Three people were shot and six others wounded by flying glass fragments Tuesday morning when a former Universal Studios employee sprayed the MCA headquarters tower at 3900 Lankershim Blvd. with about 20 rounds from a high-powered rifle before surrendering peacefully, police said. None of the injuries are considered life-threatening.
The suspect, identified by North Hollywood police as 58-year-old John Brian Jarvis of Pleasanton, reportedly told officers that the shooting was related to a past employment dispute there.
Jim Yeager, director of public relations for Universal Studios Hollywood, said only that Jarvis was a full-time studio transportation driver until he was laid off in 1982. He then worked part-time until 1986. No other details about Jarvis or his employment history at MCA were available Tuesday.
MCA has been the target of other violence in the past. A mentally ill man shot and killed two studio security guards in 1988 (see related story).
The Robbery and Homicide Division at Parker Center said Jarvis was charged with attempted murder and that other felony charges might follow. Jarvis is likely to be arraigned Thursday before a judge in Van Nuys, police said.
According to eyewitnesses, at 10:15 a.m. Jarvis calmly took up position on Bluffside Drive, near a grassy knoll by the parking lot across Lankershim from the black tower. He fired what is believed to be a single-shot caliber 280 bolt-action hunting rifle into the building in between swigs from what observers said looked like a whiskey bottle.
Several floors were hit in what one officer described as a random shooting pattern. Bullets flew through windows from the fourth through the 16th floors, with the heaviest concentration around the seventh. “It did a lot of damage upstairs,” said LAPD Sgt. John Stilo. A Universal employee who asked not to be identified said the seventh floor panes had bullet holes the size of golf balls. She said one round went through a filing cabinet and three interior walls before exiting the building on the other side.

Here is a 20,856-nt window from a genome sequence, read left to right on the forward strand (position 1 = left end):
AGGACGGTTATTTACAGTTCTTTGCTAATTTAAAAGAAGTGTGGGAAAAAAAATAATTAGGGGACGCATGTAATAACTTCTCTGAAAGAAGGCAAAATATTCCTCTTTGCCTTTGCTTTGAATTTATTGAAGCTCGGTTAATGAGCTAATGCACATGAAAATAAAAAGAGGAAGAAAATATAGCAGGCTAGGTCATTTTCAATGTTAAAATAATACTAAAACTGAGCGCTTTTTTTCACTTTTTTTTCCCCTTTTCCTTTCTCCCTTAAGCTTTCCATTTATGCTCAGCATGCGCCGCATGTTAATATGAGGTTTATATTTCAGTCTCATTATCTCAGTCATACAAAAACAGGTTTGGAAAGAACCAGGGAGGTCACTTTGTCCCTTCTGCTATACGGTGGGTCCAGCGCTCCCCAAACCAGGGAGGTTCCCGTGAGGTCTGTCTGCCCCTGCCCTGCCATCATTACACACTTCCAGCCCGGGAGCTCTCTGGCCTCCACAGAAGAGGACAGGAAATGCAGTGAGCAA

Worst hit was 41-year-old Dixie Tung, an executive secretary, who was struck once in the shoulder, according to Brian Jordan of the L.A. County Fire Dept. She was in stable condition at Cedars-Sinai Medical Center.
Also, the Associated Press reported that Diana Maitland, 49, was taken to County-USC Medical Center for minor eye and leg injuries and that 41-year-old Sandra Russell was treated for a cut on her head.
Other injured persons were sent to County-USC and St. Joseph’s Hospital.
The tower was shut down following the shooting. Employees were sent home while police looked for other victims and collecting evidence. The Universal Studios tour continued uninterrupted, but at least some film and TV production on the lot was temporarily shut down.
An unnamed MCA source told the AP that MCA chairman Lew Wasserman was inside the building throughout the incident, but that he was unharmed. Prexy Sidney J. Sheinberg was reported to be in another part of town.
After the first shot, some MCA employees thought the gunman was inside the tower.
“There was an unbelievably loud explosion, and we all thought someone was walking around with a gun,” said Eric Jessen, a feature production executive assistant who works on the 10th floor. “But then the bullets started flying, and everybody got under their desks.” Jessen counted seven bullets through the window.